NFL Pro Bowlers In Contract Years

The NFL announced its Pro Bowlers for the 2015 season on Tuesday night, and while those rosters will certainly undergo some changes in the coming weeks – as players with injuries or on Super Bowl teams bow out and are replaced by alternates – it’s worth noting that several players in this initial crop are in contract years, and will be eligible for free agency this winter.

Currently, there are eight players in contract years among the Pro Bowlers, and not all of them are players you might expect. When we ranked the top free agents of 2016 earlier this month, we placed Bears wideout Alshon Jeffery second overall, but Jeffery didn’t get a Pro Bowl nod, partly due to the injuries that have slowed him down this season, and partly due to the star-studded group of receivers he was up against.

Similarly, our list of this offseason’s top 10 potential free agents included a pair of left tackles, Russell Okung of the Seahawks and Cordy Glenn of the Bills. However, given the strong group of left tackles that are locked up to long-term deals – including Tyron Smith (Cowboys), Jason Peters (Eagles), Joe Thomas (Browns), and others – neither Okung nor Glenn could crack the initial Pro Bowl roster.

Here are the eight potential free agents who earned Pro Bowl berths:

Berry, Miller, Norman, and Wilkerson earned spots on our top-10 list, and each of those four standout players should be in line for either the franchise tag or a lucrative long-term contract. However, the extension cases for the other four players on this list aren’t quite to cut-and-dried.

Woodson, of course, has an expiring contract, but isn’t expected to sign another one, having announced earlier this week that he’ll retire after the season. That takes him out of the extension equation entirely.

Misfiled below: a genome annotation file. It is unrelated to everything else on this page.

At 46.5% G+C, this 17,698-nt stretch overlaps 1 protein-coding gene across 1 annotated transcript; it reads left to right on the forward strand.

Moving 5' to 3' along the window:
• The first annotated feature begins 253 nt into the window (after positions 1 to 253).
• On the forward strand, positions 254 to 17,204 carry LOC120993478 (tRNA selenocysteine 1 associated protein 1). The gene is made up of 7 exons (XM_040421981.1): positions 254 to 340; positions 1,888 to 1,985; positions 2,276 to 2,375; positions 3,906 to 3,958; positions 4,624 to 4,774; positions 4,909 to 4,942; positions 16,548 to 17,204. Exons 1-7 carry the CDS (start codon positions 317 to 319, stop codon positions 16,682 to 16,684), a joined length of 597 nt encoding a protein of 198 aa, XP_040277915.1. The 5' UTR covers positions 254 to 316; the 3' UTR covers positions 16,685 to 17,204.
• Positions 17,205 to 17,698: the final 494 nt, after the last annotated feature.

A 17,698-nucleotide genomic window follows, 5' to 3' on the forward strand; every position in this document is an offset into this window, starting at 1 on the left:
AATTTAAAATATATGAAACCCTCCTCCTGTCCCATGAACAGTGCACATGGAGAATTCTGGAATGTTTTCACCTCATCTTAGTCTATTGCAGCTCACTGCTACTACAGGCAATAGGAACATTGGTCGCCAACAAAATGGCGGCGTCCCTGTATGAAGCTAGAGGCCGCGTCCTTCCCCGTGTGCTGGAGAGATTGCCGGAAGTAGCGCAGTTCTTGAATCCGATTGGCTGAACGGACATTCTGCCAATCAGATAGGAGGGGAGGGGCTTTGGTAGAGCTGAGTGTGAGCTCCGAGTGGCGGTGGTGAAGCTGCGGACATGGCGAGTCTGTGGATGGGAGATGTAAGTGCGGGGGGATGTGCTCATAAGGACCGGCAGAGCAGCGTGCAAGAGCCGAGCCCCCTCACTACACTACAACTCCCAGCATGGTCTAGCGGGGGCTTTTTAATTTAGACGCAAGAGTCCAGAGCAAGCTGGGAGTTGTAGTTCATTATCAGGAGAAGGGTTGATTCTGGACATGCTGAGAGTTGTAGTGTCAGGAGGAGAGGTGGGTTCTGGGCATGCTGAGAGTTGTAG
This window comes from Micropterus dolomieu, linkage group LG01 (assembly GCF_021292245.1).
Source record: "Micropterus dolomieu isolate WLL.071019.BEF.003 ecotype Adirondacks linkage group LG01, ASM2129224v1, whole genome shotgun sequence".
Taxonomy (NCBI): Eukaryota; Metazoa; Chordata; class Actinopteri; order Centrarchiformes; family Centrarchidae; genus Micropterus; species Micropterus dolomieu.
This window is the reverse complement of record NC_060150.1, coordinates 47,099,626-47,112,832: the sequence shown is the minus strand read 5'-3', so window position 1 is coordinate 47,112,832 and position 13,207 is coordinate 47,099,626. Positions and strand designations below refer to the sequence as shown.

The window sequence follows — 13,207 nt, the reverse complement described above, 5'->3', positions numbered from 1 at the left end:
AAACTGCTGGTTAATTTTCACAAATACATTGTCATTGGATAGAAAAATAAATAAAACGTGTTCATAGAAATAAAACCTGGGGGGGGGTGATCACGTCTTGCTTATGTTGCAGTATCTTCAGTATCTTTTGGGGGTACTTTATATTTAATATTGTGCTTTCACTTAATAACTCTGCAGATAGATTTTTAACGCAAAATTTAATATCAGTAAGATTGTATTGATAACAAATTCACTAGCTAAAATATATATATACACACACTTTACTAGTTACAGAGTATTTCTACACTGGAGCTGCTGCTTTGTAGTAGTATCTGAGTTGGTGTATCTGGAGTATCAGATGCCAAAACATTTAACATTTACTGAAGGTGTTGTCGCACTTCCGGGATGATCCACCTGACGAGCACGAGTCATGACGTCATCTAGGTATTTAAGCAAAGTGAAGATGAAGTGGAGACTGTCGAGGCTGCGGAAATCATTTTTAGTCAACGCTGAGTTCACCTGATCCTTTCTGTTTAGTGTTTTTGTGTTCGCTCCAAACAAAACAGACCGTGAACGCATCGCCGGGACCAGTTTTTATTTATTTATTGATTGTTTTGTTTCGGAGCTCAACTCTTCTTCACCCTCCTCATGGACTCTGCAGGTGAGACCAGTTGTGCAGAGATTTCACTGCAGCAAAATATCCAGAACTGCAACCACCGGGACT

Martin is having an excellent bounce-back season in Tampa Bay, and is the most logical candidate to receive the biggest free agent deal for a running back this offseason. As we saw last winter though, not many running backs sign massive free agent contracts, and 2015’s biggest deal – DeMarco Murray‘s – won’t exactly encourage teams to invest heavily at the position. So there’s a ceiling on how much Martin will earn this winter, despite his Pro Bowl berth.

Nelson and Tolbert are interesting cases. Nelson’s counting stats (an NFL-best eight interceptions) and Pro Football Focus grades (10th among safeties) suggest he’s had a very strong year, but he’ll also be entering his age-33 season, so it’s fair to question whether he’s deserving of a contract in the range of the ones that Berry and perhaps Eric Weddle will sign.

As for Tolbert, his Pro Bowl nod comes at one of the league’s least-valued positions, and he’s also now on the wrong side of 30, which is generally bad news for running backs. I expect he’ll draw interest from plenty of teams if the Panthers don’t lock him up, but as a 30-year-old fullback, his earning potential is limited.

One more player worth mentioning is Browns center Alex Mack. Technically, Mack still has three years remaining on his contract, but he’ll have the opportunity to opt out this winter, and coming off a Pro Bowl season, there’s a good chance he’ll take advantage of that option.

Ultimately, these eight players – plus Mack – aren’t likely to get a huge boost to their annual salaries on their next contracts simply because they made the Pro Bowl. In fact, Tuesday’s Pro Bowl announcement may very well have a more tangible impact on players with Pro Bowl bonuses in their current contracts.

Still, you can bet that the representatives for these potential free agents will be sure to point to this year’s Pro Bowl roster to help make their case that their clients are among the best players in the NFL at their respective positions.

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